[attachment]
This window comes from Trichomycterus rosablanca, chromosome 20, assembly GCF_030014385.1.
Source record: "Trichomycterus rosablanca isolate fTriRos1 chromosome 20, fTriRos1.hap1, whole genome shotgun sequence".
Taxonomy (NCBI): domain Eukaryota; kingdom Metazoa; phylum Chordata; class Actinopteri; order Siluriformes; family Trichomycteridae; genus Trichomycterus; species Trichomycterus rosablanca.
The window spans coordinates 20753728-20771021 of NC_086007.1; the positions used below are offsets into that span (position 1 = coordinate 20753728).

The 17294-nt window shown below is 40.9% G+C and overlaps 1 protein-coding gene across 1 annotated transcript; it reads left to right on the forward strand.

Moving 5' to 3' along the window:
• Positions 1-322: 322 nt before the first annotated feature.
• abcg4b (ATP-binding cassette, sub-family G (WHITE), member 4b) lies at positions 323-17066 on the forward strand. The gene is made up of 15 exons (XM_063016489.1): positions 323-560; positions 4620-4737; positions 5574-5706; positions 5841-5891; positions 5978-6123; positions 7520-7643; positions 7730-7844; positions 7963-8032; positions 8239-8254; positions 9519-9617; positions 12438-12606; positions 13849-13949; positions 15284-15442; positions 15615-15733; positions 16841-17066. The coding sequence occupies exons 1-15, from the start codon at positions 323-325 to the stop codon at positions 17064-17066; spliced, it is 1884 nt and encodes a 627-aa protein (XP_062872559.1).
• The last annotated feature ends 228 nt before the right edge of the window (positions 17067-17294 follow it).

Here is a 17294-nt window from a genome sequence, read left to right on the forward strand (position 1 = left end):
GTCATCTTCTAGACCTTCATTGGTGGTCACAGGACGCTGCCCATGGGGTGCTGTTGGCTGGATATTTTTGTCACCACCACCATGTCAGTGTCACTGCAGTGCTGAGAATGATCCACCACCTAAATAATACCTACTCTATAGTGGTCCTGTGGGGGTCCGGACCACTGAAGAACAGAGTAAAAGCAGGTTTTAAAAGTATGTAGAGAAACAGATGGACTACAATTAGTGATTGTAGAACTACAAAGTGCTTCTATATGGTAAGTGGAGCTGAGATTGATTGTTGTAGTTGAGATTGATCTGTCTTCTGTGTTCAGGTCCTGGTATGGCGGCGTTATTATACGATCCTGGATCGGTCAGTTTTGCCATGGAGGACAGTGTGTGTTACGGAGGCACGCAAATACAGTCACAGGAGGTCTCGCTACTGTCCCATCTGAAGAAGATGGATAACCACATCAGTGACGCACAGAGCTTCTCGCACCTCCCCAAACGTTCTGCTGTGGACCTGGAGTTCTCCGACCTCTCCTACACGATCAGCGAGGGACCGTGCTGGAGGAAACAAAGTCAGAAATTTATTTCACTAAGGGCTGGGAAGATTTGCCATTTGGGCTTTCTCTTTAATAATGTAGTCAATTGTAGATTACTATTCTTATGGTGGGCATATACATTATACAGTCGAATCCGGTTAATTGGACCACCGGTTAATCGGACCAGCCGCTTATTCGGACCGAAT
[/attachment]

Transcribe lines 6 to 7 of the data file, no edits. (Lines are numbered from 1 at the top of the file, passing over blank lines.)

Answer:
Moving 5' to 3' along the window:
• Positions 1-322: 322 nt before the first annotated feature.